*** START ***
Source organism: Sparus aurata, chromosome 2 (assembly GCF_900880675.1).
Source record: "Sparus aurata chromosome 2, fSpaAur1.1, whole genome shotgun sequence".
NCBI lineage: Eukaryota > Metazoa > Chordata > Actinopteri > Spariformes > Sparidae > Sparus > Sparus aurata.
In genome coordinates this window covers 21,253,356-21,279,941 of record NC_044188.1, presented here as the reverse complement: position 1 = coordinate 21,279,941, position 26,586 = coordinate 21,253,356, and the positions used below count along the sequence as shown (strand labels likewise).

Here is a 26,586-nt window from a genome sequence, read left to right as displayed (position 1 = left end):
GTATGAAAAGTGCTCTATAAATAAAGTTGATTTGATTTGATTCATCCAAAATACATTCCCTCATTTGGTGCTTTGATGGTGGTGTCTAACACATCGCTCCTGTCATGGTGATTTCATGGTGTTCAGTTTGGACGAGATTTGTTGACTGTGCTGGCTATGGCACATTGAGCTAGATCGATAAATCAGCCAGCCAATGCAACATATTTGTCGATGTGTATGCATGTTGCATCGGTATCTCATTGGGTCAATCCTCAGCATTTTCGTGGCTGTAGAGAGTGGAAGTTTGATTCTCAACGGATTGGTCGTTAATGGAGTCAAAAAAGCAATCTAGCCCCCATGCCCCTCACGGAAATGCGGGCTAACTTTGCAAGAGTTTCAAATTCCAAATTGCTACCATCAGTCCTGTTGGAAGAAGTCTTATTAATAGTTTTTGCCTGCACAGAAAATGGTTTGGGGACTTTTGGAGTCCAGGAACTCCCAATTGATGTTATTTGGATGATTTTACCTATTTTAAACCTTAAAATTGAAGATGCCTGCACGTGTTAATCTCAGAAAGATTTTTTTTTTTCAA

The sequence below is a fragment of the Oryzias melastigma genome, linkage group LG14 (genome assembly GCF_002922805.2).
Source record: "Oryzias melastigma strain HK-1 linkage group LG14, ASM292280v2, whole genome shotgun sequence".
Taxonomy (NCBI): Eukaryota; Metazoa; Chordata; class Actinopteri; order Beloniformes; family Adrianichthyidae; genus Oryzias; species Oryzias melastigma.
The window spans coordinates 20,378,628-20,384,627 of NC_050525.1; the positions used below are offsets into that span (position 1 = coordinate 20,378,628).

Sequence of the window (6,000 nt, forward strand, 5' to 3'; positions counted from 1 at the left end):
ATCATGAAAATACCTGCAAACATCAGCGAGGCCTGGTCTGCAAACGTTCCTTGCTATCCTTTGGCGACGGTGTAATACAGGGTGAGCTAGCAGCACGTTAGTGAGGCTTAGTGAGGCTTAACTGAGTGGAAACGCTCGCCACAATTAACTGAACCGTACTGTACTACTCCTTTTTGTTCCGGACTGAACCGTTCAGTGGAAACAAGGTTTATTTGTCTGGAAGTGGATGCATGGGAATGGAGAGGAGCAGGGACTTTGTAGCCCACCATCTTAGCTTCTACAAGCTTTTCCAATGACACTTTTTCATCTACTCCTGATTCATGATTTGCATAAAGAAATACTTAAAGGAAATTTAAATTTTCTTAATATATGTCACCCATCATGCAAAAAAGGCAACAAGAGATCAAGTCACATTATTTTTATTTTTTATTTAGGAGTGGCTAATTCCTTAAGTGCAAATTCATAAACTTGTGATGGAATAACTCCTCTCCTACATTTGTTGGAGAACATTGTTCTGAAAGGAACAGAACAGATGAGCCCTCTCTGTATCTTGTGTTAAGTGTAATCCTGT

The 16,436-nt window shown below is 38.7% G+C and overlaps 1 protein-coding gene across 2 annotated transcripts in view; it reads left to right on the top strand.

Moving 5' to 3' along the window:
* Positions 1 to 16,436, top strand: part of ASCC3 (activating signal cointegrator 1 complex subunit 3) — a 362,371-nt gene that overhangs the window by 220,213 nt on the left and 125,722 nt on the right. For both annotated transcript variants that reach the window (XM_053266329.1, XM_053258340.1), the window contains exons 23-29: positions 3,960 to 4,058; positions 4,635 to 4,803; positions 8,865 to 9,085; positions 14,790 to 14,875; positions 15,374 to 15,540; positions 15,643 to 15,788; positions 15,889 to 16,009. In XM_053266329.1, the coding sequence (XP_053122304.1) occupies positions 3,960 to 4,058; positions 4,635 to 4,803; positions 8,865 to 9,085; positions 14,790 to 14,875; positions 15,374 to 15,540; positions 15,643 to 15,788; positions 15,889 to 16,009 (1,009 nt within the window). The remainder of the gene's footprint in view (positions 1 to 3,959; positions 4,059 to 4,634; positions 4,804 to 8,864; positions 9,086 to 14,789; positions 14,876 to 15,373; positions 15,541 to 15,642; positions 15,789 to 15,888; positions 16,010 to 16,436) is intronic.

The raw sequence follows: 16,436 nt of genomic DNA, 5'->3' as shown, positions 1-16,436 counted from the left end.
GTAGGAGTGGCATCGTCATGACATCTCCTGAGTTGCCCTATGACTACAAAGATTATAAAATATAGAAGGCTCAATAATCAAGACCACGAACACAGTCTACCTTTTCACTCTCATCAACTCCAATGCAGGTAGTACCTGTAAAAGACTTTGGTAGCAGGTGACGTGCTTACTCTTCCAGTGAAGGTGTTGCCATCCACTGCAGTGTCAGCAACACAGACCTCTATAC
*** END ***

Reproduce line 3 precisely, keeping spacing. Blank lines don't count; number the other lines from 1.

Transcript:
NCBI lineage: Eukaryota > Metazoa > Chordata > Actinopteri > Spariformes > Sparidae > Sparus > Sparus aurata.